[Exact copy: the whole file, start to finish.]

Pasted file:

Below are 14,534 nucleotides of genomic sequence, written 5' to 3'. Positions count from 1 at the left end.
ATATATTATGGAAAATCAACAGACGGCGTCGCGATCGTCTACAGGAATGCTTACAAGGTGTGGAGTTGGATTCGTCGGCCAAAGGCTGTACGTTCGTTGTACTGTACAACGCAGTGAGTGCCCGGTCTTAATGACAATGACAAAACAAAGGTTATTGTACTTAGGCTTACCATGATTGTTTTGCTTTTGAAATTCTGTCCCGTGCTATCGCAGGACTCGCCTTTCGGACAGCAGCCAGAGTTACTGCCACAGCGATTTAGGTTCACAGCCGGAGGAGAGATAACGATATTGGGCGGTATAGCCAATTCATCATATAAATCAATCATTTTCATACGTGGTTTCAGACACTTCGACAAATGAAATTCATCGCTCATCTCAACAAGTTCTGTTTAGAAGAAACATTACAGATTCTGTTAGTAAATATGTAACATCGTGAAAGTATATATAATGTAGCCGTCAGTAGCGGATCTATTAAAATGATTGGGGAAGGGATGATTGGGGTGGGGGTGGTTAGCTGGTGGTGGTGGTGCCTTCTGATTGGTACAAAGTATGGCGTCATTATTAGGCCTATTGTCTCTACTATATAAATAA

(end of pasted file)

Below are 14,534 nucleotides of genomic sequence, written 5' to 3'. Positions count from 1 at the left end.
ATATATTATGGAAAATCAACAGACGGCGTCGCGATCGTCTACAGGAATGCTTACAAGGTGTGGAGTTGGATTCGTCGGCCAAAGGCTGTACGTTCGTTGTACTGTACAACGCAGTGAGTGCCCGGTCTTAATGACAATGACAAAACAAAGGTTATTGTACTTAGGCTTACCATGATTGTTTTGCTTTTGAAATTCTGTCCCGTGCTATCGCAGGACTCGCCTTTCGGACAGCAGCCAGAGTTACTGCCACAGCGATTTAGGTTCACAGCCGGAGGAGAGATAACGATATTGGGCGGTATAGCCAATTCATCATATAAATCAATCATTTTCATACGTGGTTTCAGACACTTCGACAAATGAAATTCATCGCTCATCTCAACAAGTTCTGTTTAGAAGAAACATTACAGATTCTGTTAGTAAATATGTAACATCGTGAAAGTATATATAATGTAGCCGTCAGTAGCGGATCTATTAAAATGATTGGGGAAGGGATGATTGGGGTGGGGGTGGTTAGCTGGTGGTGGTGGTGCCTTCTGATTGGTACAAAGTATGGCGTCATTATTAGGCCTATTGTCTCTACTATATAAATAA